Mohs Scale of Common Gems

Although gemstones are hard substances, they aren’t indestructible. Some can be ruined by contact with certain chemicals, while others break easily. Many are susceptible to surface scratching, which can ruin them.

The harder a gem is, the more difficult it is to scratch. If soft gems are used in jewelry, they need to be in settings that will protect them, and worn with care.

Gems are usually rated on their hardness according to the Mohs (rhymes with nose) scale. Mineralogist Friedrich Mohs developed the scale in 1812. The Mohs scale ranks minerals from one to ten, with one being the softest and ten the hardest.

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Mohs used the following minerals in establishing his scale:

  1. Talc (soapstone)
  2. Gypsum (alabaster)
  3. Calcite
  4. Fluorite
  5. Apatite
  6. Feldspar
  7. Quartz
  8. Topaz
  9. Corundum (ruby and sapphire)
  10. Diamond

Each mineral can be scratched by itself or any above it. None can be scratched by any below it. For example, topaz can scratch quartz, but it can’t scratch corundum. Talc can be scratched by everything, and nothing but diamond will make a mark on diamond.

Most of the commonly used gems have a Mohs hardness of 6 or greater. The hardness of some gemstones may vary slightly, depending upon the direction in which they are scratched. Hardness may also deviate according to where the stone was found. Gemstones may be assigned a range of hardness, such as 5-6 for hematite, rather than a single number. Hardness is frequently abbreviated as the capital letter H followed by a number, so that agate is described as H 7.

The numbers on the scale classify minerals only by their hardness. That is, topaz is harder than quartz, which is harder than feldspar. It does not show by how much each gemstone is harder. Fluorite has a rating of 4 and topaz has a rating of 8. This doesn’t mean that topaz is twice as hard as fluorite because its rating is twice as high. It means only that topaz is harder than fluorite. Newer scales used by gemologists organize the gems according to degree of hardness. However, the Mohs scale continues to be the most widely-used ranking.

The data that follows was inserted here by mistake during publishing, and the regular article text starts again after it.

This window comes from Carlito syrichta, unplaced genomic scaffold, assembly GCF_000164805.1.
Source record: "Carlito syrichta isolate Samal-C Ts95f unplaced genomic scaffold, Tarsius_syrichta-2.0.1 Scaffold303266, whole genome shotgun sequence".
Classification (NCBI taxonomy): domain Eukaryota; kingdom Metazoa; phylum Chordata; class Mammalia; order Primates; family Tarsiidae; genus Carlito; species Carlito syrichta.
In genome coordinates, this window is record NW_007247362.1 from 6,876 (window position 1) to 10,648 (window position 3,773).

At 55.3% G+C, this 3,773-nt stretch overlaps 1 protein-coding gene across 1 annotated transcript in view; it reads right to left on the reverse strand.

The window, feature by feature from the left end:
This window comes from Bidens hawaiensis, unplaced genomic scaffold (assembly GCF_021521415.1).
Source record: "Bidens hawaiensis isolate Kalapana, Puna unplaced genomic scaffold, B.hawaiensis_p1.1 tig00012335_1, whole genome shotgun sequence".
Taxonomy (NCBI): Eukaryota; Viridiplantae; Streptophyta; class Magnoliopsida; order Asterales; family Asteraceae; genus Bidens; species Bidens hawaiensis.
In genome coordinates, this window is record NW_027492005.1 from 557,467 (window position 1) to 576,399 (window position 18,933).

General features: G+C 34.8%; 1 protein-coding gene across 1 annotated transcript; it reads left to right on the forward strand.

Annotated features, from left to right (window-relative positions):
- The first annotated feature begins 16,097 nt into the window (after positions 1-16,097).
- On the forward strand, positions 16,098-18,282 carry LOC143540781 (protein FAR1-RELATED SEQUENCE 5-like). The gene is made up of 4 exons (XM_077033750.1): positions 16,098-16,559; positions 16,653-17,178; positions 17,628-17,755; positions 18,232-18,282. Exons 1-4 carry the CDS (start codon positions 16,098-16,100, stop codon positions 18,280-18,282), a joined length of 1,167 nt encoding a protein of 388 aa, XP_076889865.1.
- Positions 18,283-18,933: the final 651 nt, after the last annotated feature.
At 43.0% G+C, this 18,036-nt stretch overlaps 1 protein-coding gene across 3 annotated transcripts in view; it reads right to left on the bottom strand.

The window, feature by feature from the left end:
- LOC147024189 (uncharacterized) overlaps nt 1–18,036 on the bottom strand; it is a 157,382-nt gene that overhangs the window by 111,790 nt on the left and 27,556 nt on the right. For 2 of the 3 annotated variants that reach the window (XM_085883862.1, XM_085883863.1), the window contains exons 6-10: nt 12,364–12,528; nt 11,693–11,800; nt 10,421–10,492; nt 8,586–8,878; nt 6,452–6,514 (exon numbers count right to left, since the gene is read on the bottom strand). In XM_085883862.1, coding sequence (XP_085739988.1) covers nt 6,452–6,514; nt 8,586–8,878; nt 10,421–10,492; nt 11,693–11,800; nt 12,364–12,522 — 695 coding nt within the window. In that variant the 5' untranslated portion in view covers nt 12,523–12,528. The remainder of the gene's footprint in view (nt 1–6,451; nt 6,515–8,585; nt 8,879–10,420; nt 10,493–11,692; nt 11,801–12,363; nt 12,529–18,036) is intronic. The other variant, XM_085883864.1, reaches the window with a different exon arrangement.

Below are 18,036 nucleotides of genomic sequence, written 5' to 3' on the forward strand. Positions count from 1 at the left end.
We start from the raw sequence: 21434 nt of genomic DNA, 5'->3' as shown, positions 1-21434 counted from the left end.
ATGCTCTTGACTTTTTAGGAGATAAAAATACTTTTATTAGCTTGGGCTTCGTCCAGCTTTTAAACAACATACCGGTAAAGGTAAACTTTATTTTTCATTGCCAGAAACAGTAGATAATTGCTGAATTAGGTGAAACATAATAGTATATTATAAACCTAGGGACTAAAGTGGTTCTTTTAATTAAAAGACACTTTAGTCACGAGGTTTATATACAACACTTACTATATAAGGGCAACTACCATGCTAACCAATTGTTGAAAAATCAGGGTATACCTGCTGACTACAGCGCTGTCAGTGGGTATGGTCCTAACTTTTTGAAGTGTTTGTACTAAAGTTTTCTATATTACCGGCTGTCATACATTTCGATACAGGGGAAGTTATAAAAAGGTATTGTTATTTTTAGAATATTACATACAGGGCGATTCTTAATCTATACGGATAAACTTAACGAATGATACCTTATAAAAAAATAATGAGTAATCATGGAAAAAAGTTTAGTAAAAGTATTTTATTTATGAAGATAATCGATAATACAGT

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Some comparisons to everyday items may help make the rankings easier to understand. Substances with a hardness of 2 or less may be scratched by a fingernail. A copper coin will scratch anything ranked at 3 or lower. Window glass has a hardness of 5 and may be scratched by most gemstones. A steel file will scratch all substances up to 7 1/2.

Quartz is the most common of all minerals and is an element in many gemstones, including amethyst and rock crystal. Quartz is found also in rocks, dirt, and sand. This means that most dust contains particles of quartz and therefore has a Mohs hardness of 7. Nearly all gemstones can be scratched by dust. For this reason, it is very important to never rub dust off any gem when cleaning it.

Following are the Mohs hardness of some popular gems.

  • 8 1/2 Chrysoberyl
  • 7 1/2 Aquamarine, emerald
  • 7 Amethyst, tourmaline
  • 6 1/2 Peridot
  • 6 Moonstone, opal, turquoise
  • 5 Lapis lazuli
  • 4 Malachite
  • 3 Chryscolla

The organic gems, which are not minerals, are all quite soft. Because of their variety, pearls may range from 2 1/2 to 4. Amber and ivory are softest at 2 1/2. Glass imitations of gemstones are usually 6 or less.

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While the Mohs scale has its shortcomings, ranking minerals on a scale of one to ten is simple way to determine the degree of care and protection needed by gemstones.

By Sandra I. Smith, Writer

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